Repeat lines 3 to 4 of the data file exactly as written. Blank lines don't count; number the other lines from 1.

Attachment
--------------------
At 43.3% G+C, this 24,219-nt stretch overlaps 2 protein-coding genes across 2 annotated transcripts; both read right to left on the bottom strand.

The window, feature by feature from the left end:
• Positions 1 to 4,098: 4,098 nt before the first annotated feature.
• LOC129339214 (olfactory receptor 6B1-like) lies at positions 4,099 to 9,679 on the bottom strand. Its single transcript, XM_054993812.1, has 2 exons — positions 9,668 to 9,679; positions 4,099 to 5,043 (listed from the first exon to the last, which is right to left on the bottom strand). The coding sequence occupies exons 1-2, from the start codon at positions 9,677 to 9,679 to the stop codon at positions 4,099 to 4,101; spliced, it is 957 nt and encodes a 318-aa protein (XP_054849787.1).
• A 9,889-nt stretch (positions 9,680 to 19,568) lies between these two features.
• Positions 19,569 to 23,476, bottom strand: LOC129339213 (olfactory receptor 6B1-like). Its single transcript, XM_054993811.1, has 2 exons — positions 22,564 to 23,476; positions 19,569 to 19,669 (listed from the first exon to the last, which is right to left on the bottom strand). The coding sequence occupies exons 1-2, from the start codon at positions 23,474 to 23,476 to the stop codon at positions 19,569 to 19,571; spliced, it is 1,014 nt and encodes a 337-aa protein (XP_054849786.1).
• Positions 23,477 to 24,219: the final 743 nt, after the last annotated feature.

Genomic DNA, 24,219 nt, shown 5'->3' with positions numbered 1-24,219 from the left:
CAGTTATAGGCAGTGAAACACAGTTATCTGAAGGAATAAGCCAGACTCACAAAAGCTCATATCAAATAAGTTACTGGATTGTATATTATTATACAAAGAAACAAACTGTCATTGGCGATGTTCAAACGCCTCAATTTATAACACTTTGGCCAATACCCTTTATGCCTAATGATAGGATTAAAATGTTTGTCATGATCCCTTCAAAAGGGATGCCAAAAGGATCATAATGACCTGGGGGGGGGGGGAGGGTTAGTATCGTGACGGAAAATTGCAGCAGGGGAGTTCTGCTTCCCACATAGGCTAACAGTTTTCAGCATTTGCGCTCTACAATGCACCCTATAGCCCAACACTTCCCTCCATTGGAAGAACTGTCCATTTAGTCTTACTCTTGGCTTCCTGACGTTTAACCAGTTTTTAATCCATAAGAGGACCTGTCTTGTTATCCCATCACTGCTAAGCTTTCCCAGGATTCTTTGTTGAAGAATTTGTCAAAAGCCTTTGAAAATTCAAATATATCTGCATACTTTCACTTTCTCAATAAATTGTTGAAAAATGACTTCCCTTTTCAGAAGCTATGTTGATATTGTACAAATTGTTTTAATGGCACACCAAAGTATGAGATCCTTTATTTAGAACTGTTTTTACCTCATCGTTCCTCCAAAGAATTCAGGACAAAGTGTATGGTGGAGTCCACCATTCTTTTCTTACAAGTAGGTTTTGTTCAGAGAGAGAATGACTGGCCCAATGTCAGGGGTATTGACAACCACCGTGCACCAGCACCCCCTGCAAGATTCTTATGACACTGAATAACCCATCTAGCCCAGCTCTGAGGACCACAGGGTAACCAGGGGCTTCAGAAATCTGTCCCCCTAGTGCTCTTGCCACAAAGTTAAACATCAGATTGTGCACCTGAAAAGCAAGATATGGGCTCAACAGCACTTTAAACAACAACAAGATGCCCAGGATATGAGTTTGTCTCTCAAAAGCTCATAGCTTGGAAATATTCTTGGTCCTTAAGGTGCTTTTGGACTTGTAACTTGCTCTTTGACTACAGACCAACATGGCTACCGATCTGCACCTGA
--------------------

• Positions 1 to 4,098: 4,098 nt before the first annotated feature.
• LOC129339214 (olfactory receptor 6B1-like) lies at positions 4,099 to 9,679 on the bottom strand. Its single transcript, XM_054993812.1, has 2 exons — positions 9,668 to 9,679; positions 4,099 to 5,043 (listed from the first exon to the last, which is right to left on the bottom strand). The coding sequence occupies exons 1-2, from the start codon at positions 9,677 to 9,679 to the stop codon at positions 4,099 to 4,101; spliced, it is 957 nt and encodes a 318-aa protein (XP_054849787.1).